Adrian Sutil has just finished a busy day at the Force India factory, and he's on his way home to Switzerland when he answers my call at the airport. He's been talking to his engineers about the upcoming test in Barcelona, and discussing possible race strategy scenarios.
He has a couple of quiet days at home to come before he heads to Spain, where he'll take over from Force India team mate Tonio Liuzzi for Saturday and Sunday. Now the serious business really starts, and by the end of the weekend we'll have a much clearer picture of where everyone stands.
It's seems like a long time since the last Grand Prix in Abu Dhabi, and Bahrain can't come soon enough for him.
"I'm ready to go," he says. "The winter is too long, always! It goes from 100 to nothing suddenly, and then you're wondering what you're going to do with your spare time..."
From what he saw in Jerez, Sutil is already confident that the VJM03 is a competitive package: "Yeah, definitely it's got good potential. I was really happy on the first roll out, the first test day, it was more than I expected. The car looks nice, I think it's the most beautiful car we've made since I've been in this team! And also it's the car with the best performance so far. So our start should be reasonably good, I think. The best start to a season we've ever made. Hopefully it's enough for the top 10 straight away.
Adrian Sutil slides the Force India VJM03 at Jerez © Sutton
"Let's see," he adds. "The Jerez testing went well, although it was a bit tricky with the rain, so we couldn't learn all about the new rules and tyre management on heavy fuel runs. I'm really looking forward to the start of the season."
All winter the expectation has been that the big four teams will be up front. Force India is somewhere in the chasing group, along with Williams, Sauber and Renault.
"We look okay, definitely," says Sutil. "We should be a little bit behind the big teams. No question McLaren and Ferrari are really strong right now, and I expect Red Bull to be quite strong. Mercedes, I'm not 100% sure. They look okay, but perhaps not really impressive, and they have a little gap to the others. So those are the four teams who I expect to be in front of us, but all the rest are within reach, I think."
The key to Force India's 2010 preparations has been continuity. Regular winter engine supply switches and the inevitable turbulence that accompanies a change of management have made life complicated. Last year Vijay Mallya made a relative late call to go with Mercedes power and McLaren gearboxes, and a lot of effort was devoted to dealing with that. This time it's been a smooth winter, with the focus all on performance.
"I think that was our best way to improve, really," says Sutil. "The last few years were a bit hectic, always changing things during the winter, changing the owner. Last year everything was really last minute. We really caught up during the season, that's why we were really strong at the end. This was the first winter where we could continue our work without any changes in the team.
"Continuity was very good in our team, no changes at all, and it all went into the development area. That's why I'm so confident right now, I'm happy with the car and that's why my expectations are quite high that we do see that improvement on the grid."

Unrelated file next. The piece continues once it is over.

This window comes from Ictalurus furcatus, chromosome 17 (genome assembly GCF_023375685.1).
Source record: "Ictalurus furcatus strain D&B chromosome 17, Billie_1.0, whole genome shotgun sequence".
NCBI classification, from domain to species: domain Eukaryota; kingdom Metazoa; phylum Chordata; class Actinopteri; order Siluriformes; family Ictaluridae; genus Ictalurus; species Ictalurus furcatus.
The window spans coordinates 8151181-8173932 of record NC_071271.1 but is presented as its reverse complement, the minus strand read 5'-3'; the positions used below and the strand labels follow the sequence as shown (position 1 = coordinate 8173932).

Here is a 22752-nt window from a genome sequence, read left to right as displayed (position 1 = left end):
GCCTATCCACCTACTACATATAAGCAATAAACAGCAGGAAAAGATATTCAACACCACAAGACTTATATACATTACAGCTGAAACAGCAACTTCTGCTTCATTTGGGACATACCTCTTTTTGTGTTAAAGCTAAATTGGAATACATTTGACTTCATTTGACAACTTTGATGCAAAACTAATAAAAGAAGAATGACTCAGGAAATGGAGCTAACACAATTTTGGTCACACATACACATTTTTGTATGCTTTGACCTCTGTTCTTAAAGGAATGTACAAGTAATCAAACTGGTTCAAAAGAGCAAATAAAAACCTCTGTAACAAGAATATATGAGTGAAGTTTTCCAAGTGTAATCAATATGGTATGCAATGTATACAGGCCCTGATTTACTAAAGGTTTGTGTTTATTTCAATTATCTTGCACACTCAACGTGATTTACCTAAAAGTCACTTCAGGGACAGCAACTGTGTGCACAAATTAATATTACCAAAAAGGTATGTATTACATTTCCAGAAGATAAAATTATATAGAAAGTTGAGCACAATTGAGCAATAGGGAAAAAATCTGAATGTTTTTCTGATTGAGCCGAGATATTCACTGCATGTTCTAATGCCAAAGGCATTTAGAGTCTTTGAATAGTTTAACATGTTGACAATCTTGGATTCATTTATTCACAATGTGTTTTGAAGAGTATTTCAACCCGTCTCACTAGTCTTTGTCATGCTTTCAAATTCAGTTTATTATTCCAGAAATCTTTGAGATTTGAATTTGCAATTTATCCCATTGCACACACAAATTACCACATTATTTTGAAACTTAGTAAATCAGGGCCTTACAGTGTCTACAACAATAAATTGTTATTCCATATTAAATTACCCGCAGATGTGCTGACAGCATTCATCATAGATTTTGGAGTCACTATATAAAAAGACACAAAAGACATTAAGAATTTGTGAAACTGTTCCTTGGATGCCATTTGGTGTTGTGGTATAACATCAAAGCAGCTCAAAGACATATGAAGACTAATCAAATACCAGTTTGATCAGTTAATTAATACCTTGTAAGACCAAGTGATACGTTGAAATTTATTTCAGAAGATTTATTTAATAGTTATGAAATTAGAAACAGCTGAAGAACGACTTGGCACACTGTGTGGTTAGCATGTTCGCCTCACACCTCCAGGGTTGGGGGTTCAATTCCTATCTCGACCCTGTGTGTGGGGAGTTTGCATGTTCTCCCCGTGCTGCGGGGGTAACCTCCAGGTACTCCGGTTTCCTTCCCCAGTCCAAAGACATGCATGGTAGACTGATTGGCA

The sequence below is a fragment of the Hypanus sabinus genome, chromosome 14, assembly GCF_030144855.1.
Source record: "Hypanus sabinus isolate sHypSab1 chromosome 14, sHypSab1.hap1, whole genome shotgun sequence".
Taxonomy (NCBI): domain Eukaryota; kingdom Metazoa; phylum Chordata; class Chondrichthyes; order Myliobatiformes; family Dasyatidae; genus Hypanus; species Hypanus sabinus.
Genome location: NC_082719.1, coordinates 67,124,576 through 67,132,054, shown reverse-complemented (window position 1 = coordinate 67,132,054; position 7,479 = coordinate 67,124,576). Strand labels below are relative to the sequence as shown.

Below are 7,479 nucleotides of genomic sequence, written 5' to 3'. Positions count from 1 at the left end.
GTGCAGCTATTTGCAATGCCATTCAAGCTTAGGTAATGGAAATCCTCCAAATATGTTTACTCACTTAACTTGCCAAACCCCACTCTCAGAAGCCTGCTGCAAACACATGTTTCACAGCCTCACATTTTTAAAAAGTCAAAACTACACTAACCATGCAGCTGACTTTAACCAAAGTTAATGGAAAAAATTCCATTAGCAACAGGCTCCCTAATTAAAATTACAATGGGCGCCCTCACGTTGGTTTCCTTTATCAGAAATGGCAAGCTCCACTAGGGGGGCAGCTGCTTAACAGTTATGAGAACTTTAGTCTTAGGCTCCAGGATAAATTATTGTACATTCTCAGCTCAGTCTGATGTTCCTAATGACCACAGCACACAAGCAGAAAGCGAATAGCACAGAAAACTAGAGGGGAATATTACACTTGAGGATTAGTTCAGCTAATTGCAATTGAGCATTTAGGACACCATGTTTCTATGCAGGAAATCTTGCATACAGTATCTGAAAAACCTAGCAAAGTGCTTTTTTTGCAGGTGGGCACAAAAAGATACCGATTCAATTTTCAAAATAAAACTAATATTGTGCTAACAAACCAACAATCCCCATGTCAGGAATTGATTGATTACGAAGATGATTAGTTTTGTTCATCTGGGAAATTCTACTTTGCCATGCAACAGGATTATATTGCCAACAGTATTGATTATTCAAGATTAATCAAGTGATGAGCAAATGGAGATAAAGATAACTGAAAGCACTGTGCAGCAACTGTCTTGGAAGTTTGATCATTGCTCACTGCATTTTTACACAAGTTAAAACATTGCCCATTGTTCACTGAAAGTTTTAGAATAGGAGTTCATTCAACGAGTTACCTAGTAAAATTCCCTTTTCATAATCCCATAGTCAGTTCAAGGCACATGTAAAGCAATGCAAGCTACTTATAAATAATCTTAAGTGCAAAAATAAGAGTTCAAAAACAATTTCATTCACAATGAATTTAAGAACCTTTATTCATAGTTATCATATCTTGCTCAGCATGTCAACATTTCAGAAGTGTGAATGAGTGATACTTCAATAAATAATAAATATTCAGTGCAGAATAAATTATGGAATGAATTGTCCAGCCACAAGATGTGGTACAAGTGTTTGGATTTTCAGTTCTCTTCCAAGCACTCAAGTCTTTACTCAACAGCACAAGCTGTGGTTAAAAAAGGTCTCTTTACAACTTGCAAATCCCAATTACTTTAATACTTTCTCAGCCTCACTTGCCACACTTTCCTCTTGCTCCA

Last year from a modest start Force India made extraordinary steps during the season, culminating in Giancarlo Fisichella's pole and second place in Spa. That result inevitably overshadowed Sutil's own achievements. Fourth place in Monza was his only score of the year, but many other opportunities went astray, even when the car was still on the back couple of rows.
In Malaysia he was fuelled to the flag and sitting at the pit exit on the right tyres when the FIA called the race, while in China he crashed out near the flag after another impressive wet weather drive. As the season went on, so the car moved up the grid on pure performance, but results remained tantalisingly out of his reach. Most frustratingly in Germany a tangle with Kimi Raikkonen while exiting the pits ended a brilliant charge.
"In Bahrain we put on the first update it went quite well, and I nearly made it into Q2," explains the German. "Then the next step came in Silverstone, where we had a big package, until I had a brake failure in qualifying. I was actually doing very well on this lap and would have been close to Q3 already! We saw it was going in the right direction, but somehow luck was not on our side.
"Finally the next package in Valencia put us really close to Q3 again. And then suddenly from Spa onwards we were always near the front."
Just as everything went right for Fisichella in Belgium, so it went wrong for Sutil, who didn't make the right call in qualifying.
Adrian Sutil approaches the hairpin at Spa-Francorchamps © LAT
"Belgium was quite a tricky situation with the tyres, hard and soft, they both worked really well. But finally I did the wrong call for Q2 and just lost out a little bit, and missed Q3 by a few hundredths. So I was quite disappointed. The car was amazingly fast in the race, I could make so much pressure and pass so many people, it was really a great race. And I knew in Italy I would have the chance to show it again...
"In Italy it was quite scary - Friday P1, Saturday morning, P1. I thought you are really going for pole! And that's what I did in qualifying. I got the pole first, and I saw it on the screens when I was in the car. It was: 'Come on, please stay on there.' But then Lewis beat me by a little bit. Still, I was on the front row, and I was really happy about that. It was one of the best moments in my life."